- The Washington Times - Monday, June 19, 2000

Tons of newsprint poundage and heaps of cyberspace space have been used by commentators to discuss and opine about the assault on Microsoft by U.S. District Court Judge Thomas Penfield Jackson and the Justice Department, including my own modest contributions.

It is really too much for mere mortals to ingest. More information shock. However, for broad themes likely to stand the test of time, there were a couple of illuminating articles published about the recent decision that are worth at least a quick review.

Yale law professor George L. Priest (he is a Microsoft consultant) wrote in the New York Times that the breakups of Standard Oil and AT&T;, frequently cited as precedents for the proposed Microsoft breakup, really are not precedents at all. "Breaking up an enterprise that was not itself the product of a merger is unprecedented in antitrust law," he wrote in opposition to the Jackson-Justice Department remedy.

Mr. Priest argues that Standard Oil was itself a "loose trust" of 30 oil companies that were combined by John D. Rockefeller Sr. into the new Standard Trust. So the court-ordered breakup merely reassembled the original pieces back to the independent status they enjoyed before the Standard Trust was created. Microsoft therefore is a completely different case. What the legal authorities wish to break up is the original piece.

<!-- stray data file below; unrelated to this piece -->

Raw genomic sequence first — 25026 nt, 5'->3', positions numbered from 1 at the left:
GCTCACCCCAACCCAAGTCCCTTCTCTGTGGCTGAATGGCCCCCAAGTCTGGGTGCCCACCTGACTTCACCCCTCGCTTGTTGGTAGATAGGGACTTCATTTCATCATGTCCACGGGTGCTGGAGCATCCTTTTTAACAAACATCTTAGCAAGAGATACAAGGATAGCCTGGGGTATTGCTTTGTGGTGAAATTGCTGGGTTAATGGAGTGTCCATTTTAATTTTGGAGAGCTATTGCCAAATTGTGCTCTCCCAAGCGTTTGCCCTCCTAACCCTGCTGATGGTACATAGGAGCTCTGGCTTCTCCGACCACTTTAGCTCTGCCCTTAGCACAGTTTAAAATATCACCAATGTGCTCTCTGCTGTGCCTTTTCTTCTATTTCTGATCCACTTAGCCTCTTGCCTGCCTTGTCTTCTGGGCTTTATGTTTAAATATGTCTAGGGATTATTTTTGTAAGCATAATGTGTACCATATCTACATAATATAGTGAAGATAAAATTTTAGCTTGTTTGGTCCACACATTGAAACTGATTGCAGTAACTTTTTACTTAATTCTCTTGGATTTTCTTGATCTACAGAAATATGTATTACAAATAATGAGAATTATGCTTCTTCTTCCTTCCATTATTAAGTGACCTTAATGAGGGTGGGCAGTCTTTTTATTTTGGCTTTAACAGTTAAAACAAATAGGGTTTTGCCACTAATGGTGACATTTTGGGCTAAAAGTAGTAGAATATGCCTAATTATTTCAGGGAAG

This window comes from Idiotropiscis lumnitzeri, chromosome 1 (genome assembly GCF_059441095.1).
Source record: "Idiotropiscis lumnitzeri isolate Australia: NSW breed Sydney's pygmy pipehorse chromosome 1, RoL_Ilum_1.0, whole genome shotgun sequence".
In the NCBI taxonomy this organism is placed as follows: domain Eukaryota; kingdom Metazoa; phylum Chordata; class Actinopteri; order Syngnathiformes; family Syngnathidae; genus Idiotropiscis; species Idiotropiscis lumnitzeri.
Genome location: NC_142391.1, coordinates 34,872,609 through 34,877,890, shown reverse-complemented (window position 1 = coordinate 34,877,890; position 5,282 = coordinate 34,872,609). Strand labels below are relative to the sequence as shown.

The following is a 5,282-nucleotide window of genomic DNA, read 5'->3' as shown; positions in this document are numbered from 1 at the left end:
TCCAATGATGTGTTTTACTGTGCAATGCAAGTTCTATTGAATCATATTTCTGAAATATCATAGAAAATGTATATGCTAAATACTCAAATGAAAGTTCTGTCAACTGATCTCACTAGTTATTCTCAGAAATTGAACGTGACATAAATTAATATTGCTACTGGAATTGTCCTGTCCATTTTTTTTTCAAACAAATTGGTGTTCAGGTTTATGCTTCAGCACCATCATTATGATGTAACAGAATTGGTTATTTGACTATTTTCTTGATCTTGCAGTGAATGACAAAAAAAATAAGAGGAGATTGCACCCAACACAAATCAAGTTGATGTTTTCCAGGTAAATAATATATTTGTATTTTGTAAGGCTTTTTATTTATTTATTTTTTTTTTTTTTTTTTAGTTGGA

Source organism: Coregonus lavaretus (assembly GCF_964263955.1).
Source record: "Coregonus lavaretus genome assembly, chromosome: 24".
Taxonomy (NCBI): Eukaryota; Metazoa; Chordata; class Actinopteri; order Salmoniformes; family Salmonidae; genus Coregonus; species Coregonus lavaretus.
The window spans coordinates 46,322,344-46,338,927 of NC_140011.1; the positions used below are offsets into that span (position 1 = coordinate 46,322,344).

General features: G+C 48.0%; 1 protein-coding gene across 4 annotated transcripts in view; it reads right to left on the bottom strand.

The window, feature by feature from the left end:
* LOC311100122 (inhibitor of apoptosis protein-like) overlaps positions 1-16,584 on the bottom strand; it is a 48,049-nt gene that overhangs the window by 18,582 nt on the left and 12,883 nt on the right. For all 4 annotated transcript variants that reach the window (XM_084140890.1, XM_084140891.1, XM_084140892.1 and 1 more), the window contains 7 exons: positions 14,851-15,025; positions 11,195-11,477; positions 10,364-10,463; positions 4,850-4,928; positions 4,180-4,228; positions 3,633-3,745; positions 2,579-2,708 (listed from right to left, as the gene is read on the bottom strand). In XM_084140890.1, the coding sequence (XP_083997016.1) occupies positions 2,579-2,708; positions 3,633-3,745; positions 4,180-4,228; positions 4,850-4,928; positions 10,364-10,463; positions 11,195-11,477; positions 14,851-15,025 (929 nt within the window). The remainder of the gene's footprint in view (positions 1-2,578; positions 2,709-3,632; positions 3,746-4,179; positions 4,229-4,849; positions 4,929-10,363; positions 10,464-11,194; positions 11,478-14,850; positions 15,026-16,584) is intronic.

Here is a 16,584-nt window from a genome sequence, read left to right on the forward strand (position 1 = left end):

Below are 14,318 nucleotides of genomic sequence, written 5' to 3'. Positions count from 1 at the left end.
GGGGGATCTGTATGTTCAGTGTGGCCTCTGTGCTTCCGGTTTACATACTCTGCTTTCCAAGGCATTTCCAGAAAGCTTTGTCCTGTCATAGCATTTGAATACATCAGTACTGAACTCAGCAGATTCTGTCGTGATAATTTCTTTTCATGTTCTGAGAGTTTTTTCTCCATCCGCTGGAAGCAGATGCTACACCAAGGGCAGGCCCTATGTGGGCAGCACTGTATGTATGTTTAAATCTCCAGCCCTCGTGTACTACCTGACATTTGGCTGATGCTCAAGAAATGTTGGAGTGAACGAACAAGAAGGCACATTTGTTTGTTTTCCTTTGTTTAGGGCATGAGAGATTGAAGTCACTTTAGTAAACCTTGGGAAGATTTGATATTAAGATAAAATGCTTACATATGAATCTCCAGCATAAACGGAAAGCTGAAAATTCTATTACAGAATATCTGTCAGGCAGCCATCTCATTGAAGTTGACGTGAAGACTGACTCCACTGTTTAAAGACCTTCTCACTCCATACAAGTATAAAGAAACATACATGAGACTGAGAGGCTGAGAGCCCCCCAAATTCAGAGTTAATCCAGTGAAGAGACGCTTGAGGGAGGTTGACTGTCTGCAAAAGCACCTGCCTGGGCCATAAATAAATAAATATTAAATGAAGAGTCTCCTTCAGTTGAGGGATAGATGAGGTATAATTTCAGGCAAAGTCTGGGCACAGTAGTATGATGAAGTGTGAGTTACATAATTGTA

As for AT&T;, Mr. Priest asserts it was a "government-sanctioned monopoly with semi-autonomous local companies and other divisions, like a manufacturing arm, for which there was no justification for government regulation." Thus, the Ma Bell breakup that created a bunch of regulated local phone companies and a stand-alone unregulated firm was really more like early deregulation than a monopoly breakup. This, too, is completely different than the Microsoft situation.

Former Reagan-Bush legal adviser Boyden Grey argued in the Wall Street Journal that Microsoft's so-called monopoly really was a function of AOL, not Microsoft. That is, when AOL decided to purchase the Microsoft browser, then the Washington State software maker saw its market share jump from roughly 40 percent to 60 percent.